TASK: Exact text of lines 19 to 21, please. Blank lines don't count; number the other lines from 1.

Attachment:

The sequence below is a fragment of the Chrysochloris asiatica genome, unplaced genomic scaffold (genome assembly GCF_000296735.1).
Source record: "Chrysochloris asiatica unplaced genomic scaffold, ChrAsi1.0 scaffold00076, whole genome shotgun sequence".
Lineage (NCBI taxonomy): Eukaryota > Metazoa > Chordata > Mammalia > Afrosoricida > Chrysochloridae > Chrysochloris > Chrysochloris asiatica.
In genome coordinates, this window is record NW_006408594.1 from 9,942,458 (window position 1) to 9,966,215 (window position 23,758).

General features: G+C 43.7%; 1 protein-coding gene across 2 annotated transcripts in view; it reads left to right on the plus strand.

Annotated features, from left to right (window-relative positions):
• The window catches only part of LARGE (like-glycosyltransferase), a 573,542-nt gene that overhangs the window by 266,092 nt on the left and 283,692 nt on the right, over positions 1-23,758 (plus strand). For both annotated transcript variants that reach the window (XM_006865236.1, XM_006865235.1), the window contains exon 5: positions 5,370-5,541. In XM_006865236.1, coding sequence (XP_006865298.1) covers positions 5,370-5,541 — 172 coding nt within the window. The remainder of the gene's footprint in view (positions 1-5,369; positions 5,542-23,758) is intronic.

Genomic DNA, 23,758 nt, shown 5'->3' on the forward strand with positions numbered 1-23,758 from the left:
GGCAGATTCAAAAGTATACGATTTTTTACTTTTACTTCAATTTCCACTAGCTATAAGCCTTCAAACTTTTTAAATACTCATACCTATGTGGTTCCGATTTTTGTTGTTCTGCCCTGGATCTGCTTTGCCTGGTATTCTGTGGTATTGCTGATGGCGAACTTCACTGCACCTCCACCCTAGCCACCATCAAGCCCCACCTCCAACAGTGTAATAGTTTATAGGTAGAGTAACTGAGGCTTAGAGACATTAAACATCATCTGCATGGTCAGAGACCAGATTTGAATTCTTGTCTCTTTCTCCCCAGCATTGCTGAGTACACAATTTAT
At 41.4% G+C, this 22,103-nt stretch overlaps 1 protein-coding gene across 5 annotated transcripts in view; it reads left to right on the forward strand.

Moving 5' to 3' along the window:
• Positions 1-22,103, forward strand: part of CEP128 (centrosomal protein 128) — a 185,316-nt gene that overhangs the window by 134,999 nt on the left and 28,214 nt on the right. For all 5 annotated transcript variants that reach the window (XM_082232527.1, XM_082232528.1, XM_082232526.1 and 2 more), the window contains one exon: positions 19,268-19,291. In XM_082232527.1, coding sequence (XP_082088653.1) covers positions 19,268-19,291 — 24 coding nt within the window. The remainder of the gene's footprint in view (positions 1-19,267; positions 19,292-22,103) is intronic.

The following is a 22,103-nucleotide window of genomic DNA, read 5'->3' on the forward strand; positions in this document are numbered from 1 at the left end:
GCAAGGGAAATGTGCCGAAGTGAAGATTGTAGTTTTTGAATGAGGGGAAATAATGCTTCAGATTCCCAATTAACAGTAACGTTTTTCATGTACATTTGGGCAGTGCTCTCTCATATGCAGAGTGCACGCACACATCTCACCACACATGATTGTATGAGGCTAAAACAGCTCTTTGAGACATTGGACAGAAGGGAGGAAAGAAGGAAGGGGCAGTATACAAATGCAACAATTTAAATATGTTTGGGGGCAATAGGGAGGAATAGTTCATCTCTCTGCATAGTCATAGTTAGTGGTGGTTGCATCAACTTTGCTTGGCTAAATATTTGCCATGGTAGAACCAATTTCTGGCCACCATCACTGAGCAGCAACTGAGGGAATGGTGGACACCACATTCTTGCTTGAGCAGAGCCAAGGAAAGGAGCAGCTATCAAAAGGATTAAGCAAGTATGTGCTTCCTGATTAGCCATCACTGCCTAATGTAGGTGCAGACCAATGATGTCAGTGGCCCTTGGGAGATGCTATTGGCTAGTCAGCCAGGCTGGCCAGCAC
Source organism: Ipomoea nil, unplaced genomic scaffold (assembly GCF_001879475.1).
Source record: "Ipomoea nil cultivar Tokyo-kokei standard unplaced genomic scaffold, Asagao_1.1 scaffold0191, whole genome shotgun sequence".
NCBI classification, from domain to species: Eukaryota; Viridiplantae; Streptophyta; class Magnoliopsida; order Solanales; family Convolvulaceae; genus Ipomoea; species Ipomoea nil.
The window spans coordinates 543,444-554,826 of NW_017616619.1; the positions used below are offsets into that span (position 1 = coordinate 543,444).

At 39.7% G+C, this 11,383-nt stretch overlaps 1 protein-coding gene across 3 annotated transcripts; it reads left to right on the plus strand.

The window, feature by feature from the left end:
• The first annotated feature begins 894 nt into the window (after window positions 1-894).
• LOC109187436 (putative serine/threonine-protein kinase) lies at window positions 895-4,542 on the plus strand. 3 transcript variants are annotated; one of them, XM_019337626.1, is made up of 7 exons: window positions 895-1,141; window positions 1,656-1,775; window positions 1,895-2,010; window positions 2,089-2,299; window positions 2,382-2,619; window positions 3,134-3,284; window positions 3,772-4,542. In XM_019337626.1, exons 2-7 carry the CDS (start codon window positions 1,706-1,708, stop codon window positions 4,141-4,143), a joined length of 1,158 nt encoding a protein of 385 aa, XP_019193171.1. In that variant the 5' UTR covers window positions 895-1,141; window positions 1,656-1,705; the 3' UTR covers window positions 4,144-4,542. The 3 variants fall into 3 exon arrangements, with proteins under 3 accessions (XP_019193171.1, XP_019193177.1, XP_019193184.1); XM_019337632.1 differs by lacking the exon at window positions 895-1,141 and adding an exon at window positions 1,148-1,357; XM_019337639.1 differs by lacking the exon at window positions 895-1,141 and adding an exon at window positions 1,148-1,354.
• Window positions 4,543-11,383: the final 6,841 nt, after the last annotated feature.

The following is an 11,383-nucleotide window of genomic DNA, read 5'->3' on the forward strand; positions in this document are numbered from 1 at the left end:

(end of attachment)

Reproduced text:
At 39.7% G+C, this 11,383-nt stretch overlaps 1 protein-coding gene across 3 annotated transcripts; it reads left to right on the plus strand.

The window, feature by feature from the left end:
• The first annotated feature begins 894 nt into the window (after window positions 1-894).